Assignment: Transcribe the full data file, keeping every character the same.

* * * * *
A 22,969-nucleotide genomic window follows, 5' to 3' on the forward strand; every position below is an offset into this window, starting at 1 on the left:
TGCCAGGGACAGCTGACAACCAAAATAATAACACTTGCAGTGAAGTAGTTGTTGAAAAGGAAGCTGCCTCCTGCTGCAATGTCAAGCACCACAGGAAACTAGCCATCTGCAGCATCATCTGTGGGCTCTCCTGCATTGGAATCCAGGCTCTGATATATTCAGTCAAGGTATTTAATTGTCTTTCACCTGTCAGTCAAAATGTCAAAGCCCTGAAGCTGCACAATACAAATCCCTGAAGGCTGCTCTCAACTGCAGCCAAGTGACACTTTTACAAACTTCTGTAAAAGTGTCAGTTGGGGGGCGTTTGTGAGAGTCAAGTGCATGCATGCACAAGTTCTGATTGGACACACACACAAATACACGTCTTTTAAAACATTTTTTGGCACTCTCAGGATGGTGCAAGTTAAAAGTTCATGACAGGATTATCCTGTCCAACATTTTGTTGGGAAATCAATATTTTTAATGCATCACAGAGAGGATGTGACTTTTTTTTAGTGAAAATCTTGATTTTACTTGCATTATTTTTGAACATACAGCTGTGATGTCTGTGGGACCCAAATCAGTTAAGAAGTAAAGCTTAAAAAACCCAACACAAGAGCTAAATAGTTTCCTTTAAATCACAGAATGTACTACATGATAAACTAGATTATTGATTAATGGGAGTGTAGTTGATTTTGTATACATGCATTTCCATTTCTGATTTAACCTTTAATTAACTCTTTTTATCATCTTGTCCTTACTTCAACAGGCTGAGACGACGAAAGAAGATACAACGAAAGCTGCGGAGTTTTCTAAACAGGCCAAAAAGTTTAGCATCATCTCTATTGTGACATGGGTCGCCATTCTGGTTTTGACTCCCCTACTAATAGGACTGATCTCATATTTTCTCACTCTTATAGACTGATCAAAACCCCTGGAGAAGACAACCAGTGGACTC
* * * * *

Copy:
A 22,969-nucleotide genomic window follows, 5' to 3' on the forward strand; every position below is an offset into this window, starting at 1 on the left:
TGCCAGGGACAGCTGACAACCAAAATAATAACACTTGCAGTGAAGTAGTTGTTGAAAAGGAAGCTGCCTCCTGCTGCAATGTCAAGCACCACAGGAAACTAGCCATCTGCAGCATCATCTGTGGGCTCTCCTGCATTGGAATCCAGGCTCTGATATATTCAGTCAAGGTATTTAATTGTCTTTCACCTGTCAGTCAAAATGTCAAAGCCCTGAAGCTGCACAATACAAATCCCTGAAGGCTGCTCTCAACTGCAGCCAAGTGACACTTTTACAAACTTCTGTAAAAGTGTCAGTTGGGGGGCGTTTGTGAGAGTCAAGTGCATGCATGCACAAGTTCTGATTGGACACACACACAAATACACGTCTTTTAAAACATTTTTTGGCACTCTCAGGATGGTGCAAGTTAAAAGTTCATGACAGGATTATCCTGTCCAACATTTTGTTGGGAAATCAATATTTTTAATGCATCACAGAGAGGATGTGACTTTTTTTTAGTGAAAATCTTGATTTTACTTGCATTATTTTTGAACATACAGCTGTGATGTCTGTGGGACCCAAATCAGTTAAGAAGTAAAGCTTAAAAAACCCAACACAAGAGCTAAATAGTTTCCTTTAAATCACAGAATGTACTACATGATAAACTAGATTATTGATTAATGGGAGTGTAGTTGATTTTGTATACATGCATTTCCATTTCTGATTTAACCTTTAATTAACTCTTTTTATCATCTTGTCCTTACTTCAACAGGCTGAGACGACGAAAGAAGATACAACGAAAGCTGCGGAGTTTTCTAAACAGGCCAAAAAGTTTAGCATCATCTCTATTGTGACATGGGTCGCCATTCTGGTTTTGACTCCCCTACTAATAGGACTGATCTCATATTTTCTCACTCTTATAGACTGATCAAAACCCCTGGAGAAGACAACCAGTGGACTC